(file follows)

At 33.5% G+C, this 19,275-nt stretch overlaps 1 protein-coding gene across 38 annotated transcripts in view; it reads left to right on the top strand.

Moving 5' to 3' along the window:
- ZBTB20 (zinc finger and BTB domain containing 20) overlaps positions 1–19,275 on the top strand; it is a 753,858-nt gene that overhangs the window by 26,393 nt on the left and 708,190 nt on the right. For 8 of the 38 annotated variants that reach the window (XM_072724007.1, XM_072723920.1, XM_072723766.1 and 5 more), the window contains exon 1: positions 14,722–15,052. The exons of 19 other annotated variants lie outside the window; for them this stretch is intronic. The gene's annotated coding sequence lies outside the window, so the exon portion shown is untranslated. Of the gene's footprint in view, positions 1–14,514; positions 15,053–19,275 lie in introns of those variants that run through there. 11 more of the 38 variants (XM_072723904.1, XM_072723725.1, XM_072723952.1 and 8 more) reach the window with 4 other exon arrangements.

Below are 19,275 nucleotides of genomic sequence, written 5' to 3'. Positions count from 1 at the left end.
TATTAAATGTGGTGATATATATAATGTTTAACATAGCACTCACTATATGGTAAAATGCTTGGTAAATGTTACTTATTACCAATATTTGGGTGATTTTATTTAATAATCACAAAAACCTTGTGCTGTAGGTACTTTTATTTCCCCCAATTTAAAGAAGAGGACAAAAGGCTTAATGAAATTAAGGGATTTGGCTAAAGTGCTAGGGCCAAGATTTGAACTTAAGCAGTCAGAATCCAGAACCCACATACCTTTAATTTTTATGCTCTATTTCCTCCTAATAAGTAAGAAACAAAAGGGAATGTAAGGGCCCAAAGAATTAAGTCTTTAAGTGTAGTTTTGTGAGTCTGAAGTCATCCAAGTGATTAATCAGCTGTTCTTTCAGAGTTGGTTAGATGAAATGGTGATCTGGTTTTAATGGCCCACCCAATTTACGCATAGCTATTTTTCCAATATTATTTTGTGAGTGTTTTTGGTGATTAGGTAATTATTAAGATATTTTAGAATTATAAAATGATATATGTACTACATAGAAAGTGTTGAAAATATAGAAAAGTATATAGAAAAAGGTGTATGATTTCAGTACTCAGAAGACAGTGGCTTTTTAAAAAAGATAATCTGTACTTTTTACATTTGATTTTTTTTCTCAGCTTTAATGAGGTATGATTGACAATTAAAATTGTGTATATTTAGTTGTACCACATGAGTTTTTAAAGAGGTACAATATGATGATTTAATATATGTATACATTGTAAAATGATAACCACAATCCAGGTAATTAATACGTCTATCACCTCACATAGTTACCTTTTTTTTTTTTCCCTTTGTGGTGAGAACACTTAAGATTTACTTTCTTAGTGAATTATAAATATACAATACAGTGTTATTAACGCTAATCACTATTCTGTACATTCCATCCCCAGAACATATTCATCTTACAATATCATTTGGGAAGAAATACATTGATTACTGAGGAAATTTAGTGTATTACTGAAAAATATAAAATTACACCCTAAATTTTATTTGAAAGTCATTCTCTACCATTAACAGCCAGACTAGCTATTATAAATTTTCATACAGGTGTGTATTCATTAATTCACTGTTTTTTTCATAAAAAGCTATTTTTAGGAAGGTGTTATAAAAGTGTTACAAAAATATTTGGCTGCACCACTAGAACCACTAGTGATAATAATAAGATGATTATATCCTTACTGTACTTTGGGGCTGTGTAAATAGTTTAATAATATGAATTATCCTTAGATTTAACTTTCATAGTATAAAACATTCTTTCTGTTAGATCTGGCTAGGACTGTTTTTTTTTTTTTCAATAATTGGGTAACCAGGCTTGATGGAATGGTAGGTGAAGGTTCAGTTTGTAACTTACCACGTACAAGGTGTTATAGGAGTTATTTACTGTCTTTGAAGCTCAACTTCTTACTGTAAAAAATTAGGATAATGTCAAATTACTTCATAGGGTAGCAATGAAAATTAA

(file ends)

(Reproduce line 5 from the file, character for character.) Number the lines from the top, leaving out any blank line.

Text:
TATTAAATGTGGTGATATATATAATGTTTAACATAGCACTCACTATATGGTAAAATGCTTGGTAAATGTTACTTATTACCAATATTTGGGTGATTTTATTTAATAATCACAAAAACCTTGTGCTGTAGGTACTTTTATTTCCCCCAATTTAAAGAAGAGGACAAAAGGCTTAATGAAATTAAGGGATTTGGCTAAAGTGCTAGGGCCAAGATTTGAACTTAAGCAGTCAGAATCCAGAACCCACATACCTTTAATTTTTATGCTCTATTTCCTCCTAATAAGTAAGAAACAAAAGGGAATGTAAGGGCCCAAAGAATTAAGTCTTTAAGTGTAGTTTTGTGAGTCTGAAGTCATCCAAGTGATTAATCAGCTGTTCTTTCAGAGTTGGTTAGATGAAATGGTGATCTGGTTTTAATGGCCCACCCAATTTACGCATAGCTATTTTTCCAATATTATTTTGTGAGTGTTTTTGGTGATTAGGTAATTATTAAGATATTTTAGAATTATAAAATGATATATGTACTACATAGAAAGTGTTGAAAATATAGAAAAGTATATAGAAAAAGGTGTATGATTTCAGTACTCAGAAGACAGTGGCTTTTTAAAAAAGATAATCTGTACTTTTTACATTTGATTTTTTTTCTCAGCTTTAATGAGGTATGATTGACAATTAAAATTGTGTATATTTAGTTGTACCACATGAGTTTTTAAAGAGGTACAATATGATGATTTAATATATGTATACATTGTAAAATGATAACCACAATCCAGGTAATTAATACGTCTATCACCTCACATAGTTACCTTTTTTTTTTTTCCCTTTGTGGTGAGAACACTTAAGATTTACTTTCTTAGTGAATTATAAATATACAATACAGTGTTATTAACGCTAATCACTATTCTGTACATTCCATCCCCAGAACATATTCATCTTACAATATCATTTGGGAAGAAATACATTGATTACTGAGGAAATTTAGTGTATTACTGAAAAATATAAAATTACACCCTAAATTTTATTTGAAAGTCATTCTCTACCATTAACAGCCAGACTAGCTATTATAAATTTTCATACAGGTGTGTATTCATTAATTCACTGTTTTTTTCATAAAAAGCTATTTTTAGGAAGGTGTTATAAAAGTGTTACAAAAATATTTGGCTGCACCACTAGAACCACTAGTGATAATAATAAGATGATTATATCCTTACTGTACTTTGGGGCTGTGTAAATAGTTTAATAATATGAATTATCCTTAGATTTAACTTTCATAGTATAAAACATTCTTTCTGTTAGATCTGGCTAGGACTGTTTTTTTTTTTTTCAATAATTGGGTAACCAGGCTTGATGGAATGGTAGGTGAAGGTTCAGTTTGTAACTTACCACGTACAAGGTGTTATAGGAGTTATTTACTGTCTTTGAAGCTCAACTTCTTACTGTAAAAAATTAGGATAATGTCAAATTACTTCATAGGGTAGCAATGAAAATTAA